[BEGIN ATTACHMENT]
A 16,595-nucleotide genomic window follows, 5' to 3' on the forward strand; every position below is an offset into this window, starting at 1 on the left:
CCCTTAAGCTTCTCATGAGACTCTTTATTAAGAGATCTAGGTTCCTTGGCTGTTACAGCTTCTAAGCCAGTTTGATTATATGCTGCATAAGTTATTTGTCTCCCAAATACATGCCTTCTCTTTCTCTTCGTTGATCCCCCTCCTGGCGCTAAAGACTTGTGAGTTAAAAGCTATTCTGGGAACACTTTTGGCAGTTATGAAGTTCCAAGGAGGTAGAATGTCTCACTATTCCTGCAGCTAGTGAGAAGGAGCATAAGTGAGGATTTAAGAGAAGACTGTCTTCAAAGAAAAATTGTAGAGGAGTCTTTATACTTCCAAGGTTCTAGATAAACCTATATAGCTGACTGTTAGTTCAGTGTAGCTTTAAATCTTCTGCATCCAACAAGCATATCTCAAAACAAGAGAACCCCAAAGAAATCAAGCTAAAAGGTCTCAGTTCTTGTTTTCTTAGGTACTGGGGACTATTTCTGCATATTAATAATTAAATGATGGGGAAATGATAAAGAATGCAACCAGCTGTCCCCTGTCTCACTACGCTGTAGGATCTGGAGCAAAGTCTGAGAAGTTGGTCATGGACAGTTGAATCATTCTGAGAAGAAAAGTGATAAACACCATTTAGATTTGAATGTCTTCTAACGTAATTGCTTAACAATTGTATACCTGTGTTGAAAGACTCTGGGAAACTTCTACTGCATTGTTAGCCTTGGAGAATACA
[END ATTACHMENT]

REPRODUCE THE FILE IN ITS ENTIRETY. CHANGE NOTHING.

A 16,595-nucleotide genomic window follows, 5' to 3' on the forward strand; every position below is an offset into this window, starting at 1 on the left:
CCCTTAAGCTTCTCATGAGACTCTTTATTAAGAGATCTAGGTTCCTTGGCTGTTACAGCTTCTAAGCCAGTTTGATTATATGCTGCATAAGTTATTTGTCTCCCAAATACATGCCTTCTCTTTCTCTTCGTTGATCCCCCTCCTGGCGCTAAAGACTTGTGAGTTAAAAGCTATTCTGGGAACACTTTTGGCAGTTATGAAGTTCCAAGGAGGTAGAATGTCTCACTATTCCTGCAGCTAGTGAGAAGGAGCATAAGTGAGGATTTAAGAGAAGACTGTCTTCAAAGAAAAATTGTAGAGGAGTCTTTATACTTCCAAGGTTCTAGATAAACCTATATAGCTGACTGTTAGTTCAGTGTAGCTTTAAATCTTCTGCATCCAACAAGCATATCTCAAAACAAGAGAACCCCAAAGAAATCAAGCTAAAAGGTCTCAGTTCTTGTTTTCTTAGGTACTGGGGACTATTTCTGCATATTAATAATTAAATGATGGGGAAATGATAAAGAATGCAACCAGCTGTCCCCTGTCTCACTACGCTGTAGGATCTGGAGCAAAGTCTGAGAAGTTGGTCATGGACAGTTGAATCATTCTGAGAAGAAAAGTGATAAACACCATTTAGATTTGAATGTCTTCTAACGTAATTGCTTAACAATTGTATACCTGTGTTGAAAGACTCTGGGAAACTTCTACTGCATTGTTAGCCTTGGAGAATACA